visual art

Antony Gormley on why sculpture is far superior to painting

7 November 2020 9:00 am

In an extract from their book, Antony Gormley tells Martin Gayford that the 3-D will always trump the 2-D

The mediums who pioneered abstract art

26 September 2020 9:00 am

The mediumistic art of various cranks, crackpots and old dowagers is finally being taken seriously – and about time too, says Laura Gascoigne

Looking at Barnett Freedman makes me weep at the government's dismal graphics

15 August 2020 9:00 am

Among the spoils of a lockdown clear-out was a box of my grandmother’s books: Woolf, Austen, Mitford and The Complete…

Privatisation is the best option for the South Bank Centre

6 June 2020 9:00 am

I must have written about this subject 100 times in 30 years and I’m still having to restate the bloody…

‘I think I’ve found a real paradise’: David Hockney interviewed

24 April 2020 11:00 pm

Martin Gayford talks to David Hockney about life in the Norman countryside under quarantine, how the iPad is better than paint and brush, and why he is not a communist

How to succeed in sculpture (without being a man)

18 April 2020 9:00 am

Whee-ooh-whee ya-ya-yang skrittle-skrittle skreeeek… Is it a space pod bearing aliens from Mars? No, it’s a podcast featuring aliens from…

Wooden head from southern Nigeria, collected by Northcote W. Thomas in 1910

Lucian Freud insisted a forgery could be as great as the real thing. Was he right?

10 August 2019 9:00 am

Perhaps we should blame Vasari. Ever since the publication of his Lives of the Artists, and to an ever-increasing extent,…

Like walking into a Rothko: ‘Din blinde passager’ (‘Your blind passenger’), 2010, by Olafur Eliasson

Olafur Eliasson’s art is both futuristic and completely traditional – which is why I love it

27 July 2019 9:00 am

Superficially, the Olafur Eliasson exhibition at Tate Modern can seem like a theme park. To enter many of the exhibits,…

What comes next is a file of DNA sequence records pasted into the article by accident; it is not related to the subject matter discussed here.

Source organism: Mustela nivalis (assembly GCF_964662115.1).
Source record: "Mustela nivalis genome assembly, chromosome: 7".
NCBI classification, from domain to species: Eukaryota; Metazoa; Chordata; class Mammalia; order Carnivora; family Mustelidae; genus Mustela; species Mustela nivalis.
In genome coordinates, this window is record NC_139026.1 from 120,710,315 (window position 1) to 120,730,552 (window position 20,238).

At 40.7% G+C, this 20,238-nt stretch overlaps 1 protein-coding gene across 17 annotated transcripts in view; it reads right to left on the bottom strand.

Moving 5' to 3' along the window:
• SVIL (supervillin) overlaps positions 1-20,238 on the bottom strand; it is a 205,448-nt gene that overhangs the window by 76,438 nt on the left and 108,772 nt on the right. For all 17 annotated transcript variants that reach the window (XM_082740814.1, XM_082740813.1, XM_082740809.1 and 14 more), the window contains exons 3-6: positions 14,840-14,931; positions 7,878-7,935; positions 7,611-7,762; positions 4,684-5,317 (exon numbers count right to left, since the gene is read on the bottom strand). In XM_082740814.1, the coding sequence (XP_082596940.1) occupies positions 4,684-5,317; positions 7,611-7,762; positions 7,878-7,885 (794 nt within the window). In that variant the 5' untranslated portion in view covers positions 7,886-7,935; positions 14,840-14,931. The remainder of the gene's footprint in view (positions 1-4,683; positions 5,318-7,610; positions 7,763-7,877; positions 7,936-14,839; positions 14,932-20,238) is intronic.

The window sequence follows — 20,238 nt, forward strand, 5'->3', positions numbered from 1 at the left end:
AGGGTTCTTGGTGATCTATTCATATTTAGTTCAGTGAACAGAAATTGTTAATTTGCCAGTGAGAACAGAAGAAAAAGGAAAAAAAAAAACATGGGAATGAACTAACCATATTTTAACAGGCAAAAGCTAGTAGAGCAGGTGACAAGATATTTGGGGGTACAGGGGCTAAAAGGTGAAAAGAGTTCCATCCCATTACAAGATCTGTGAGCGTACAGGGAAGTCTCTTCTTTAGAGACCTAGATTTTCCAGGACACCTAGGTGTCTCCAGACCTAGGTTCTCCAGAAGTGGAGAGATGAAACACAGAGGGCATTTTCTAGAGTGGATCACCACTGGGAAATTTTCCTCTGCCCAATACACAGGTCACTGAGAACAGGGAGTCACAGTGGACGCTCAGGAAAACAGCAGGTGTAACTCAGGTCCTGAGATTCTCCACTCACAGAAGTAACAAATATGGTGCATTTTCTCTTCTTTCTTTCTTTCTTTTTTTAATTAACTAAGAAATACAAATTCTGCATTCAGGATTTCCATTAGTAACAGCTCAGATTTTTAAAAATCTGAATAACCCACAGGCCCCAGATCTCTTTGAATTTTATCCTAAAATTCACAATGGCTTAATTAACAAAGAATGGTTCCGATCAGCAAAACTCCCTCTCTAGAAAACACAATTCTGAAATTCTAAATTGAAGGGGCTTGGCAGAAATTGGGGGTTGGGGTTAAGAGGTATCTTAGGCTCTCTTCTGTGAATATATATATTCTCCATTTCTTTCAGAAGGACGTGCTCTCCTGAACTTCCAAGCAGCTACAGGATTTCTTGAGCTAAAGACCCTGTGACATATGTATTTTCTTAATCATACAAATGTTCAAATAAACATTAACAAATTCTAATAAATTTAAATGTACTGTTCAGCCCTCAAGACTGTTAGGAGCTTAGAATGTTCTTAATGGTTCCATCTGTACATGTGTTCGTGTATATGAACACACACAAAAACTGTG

‘Telepainting’, 1964, by Takis

Full of wonders: Takis at Tate Modern reviewed

13 July 2019 9:00 am

Steel flowers bend in a ‘breeze’ generated by magnetic pendulums. This is the first thing you see as you enter…

The eyes have it: ‘The Zebra’, 1763, by George Stubbs

What makes British art British?

27 April 2019 9:00 am

There’s no avoiding the Britishness of British art. It hits me every time I walk outside and see dappled trees…

Art or propaganda? Wolfgang Tillmans’ pro-EU poster for the 2016 referendum

For many artists being propagandists has become their raison d’être

9 March 2019 9:00 am

If you want to lose friends and alienate people in the art world, try telling them you support Britain leaving…

A document of a mass human experiment that is moving, revolting, violent and extraordinarily pornographic

Dau is the strangest and most unsettling piece of art to come out of Russia in years

2 February 2019 9:00 am

Dau is not so much a film as a document of a mass human experiment. The result is dark, brilliant…

‘Tristan’s Ascension’, 2005, by Bill Viola

The odd couple: Bill Viola / Michelangelo at the RA reviewed

2 February 2019 9:00 am

The joint exhibition of Michelangelo Buonarroti and Bill Viola at the Royal Academy is, at first glance, an extremely improbable…

‘The Artist with his Wife Margaret and Eldest Daughter Mary’, c.1748, by Thomas Gainsborough